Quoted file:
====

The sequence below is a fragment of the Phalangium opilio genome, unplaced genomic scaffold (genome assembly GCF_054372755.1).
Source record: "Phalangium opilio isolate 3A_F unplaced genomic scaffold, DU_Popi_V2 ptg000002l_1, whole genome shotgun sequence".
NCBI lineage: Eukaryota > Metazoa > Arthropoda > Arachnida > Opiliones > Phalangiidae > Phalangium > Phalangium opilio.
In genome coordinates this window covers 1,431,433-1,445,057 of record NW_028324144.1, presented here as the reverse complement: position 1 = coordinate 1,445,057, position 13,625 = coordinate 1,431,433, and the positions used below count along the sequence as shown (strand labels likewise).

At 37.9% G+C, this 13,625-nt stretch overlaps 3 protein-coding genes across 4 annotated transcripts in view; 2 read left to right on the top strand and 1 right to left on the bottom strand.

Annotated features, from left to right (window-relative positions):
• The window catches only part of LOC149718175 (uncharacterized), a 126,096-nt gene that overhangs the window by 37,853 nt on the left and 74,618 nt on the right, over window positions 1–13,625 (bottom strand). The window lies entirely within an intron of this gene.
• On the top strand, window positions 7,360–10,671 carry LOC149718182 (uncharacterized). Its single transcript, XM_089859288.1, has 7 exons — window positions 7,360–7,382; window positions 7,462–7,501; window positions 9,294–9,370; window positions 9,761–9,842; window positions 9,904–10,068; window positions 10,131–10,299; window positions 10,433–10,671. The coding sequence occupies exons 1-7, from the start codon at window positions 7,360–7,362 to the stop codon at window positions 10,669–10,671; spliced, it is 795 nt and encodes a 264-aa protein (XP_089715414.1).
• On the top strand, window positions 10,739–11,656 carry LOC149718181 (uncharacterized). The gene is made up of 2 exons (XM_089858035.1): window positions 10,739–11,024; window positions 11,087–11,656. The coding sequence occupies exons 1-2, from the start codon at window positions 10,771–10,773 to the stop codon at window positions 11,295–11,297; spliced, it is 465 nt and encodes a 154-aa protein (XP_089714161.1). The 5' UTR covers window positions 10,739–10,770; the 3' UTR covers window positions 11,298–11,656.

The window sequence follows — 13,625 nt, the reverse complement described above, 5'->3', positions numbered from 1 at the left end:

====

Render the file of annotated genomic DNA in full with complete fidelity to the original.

The sequence below is a fragment of the Phalangium opilio genome, unplaced genomic scaffold (genome assembly GCF_054372755.1).
Source record: "Phalangium opilio isolate 3A_F unplaced genomic scaffold, DU_Popi_V2 ptg000002l_1, whole genome shotgun sequence".
NCBI lineage: Eukaryota > Metazoa > Arthropoda > Arachnida > Opiliones > Phalangiidae > Phalangium > Phalangium opilio.
In genome coordinates this window covers 1,431,433-1,445,057 of record NW_028324144.1, presented here as the reverse complement: position 1 = coordinate 1,445,057, position 13,625 = coordinate 1,431,433, and the positions used below count along the sequence as shown (strand labels likewise).

At 37.9% G+C, this 13,625-nt stretch overlaps 3 protein-coding genes across 4 annotated transcripts in view; 2 read left to right on the top strand and 1 right to left on the bottom strand.

Annotated features, from left to right (window-relative positions):
• The window catches only part of LOC149718175 (uncharacterized), a 126,096-nt gene that overhangs the window by 37,853 nt on the left and 74,618 nt on the right, over window positions 1–13,625 (bottom strand). The window lies entirely within an intron of this gene.
• On the top strand, window positions 7,360–10,671 carry LOC149718182 (uncharacterized). Its single transcript, XM_089859288.1, has 7 exons — window positions 7,360–7,382; window positions 7,462–7,501; window positions 9,294–9,370; window positions 9,761–9,842; window positions 9,904–10,068; window positions 10,131–10,299; window positions 10,433–10,671. The coding sequence occupies exons 1-7, from the start codon at window positions 7,360–7,362 to the stop codon at window positions 10,669–10,671; spliced, it is 795 nt and encodes a 264-aa protein (XP_089715414.1).
• On the top strand, window positions 10,739–11,656 carry LOC149718181 (uncharacterized). The gene is made up of 2 exons (XM_089858035.1): window positions 10,739–11,024; window positions 11,087–11,656. The coding sequence occupies exons 1-2, from the start codon at window positions 10,771–10,773 to the stop codon at window positions 11,295–11,297; spliced, it is 465 nt and encodes a 154-aa protein (XP_089714161.1). The 5' UTR covers window positions 10,739–10,770; the 3' UTR covers window positions 11,298–11,656.

The window sequence follows — 13,625 nt, the reverse complement described above, 5'->3', positions numbered from 1 at the left end: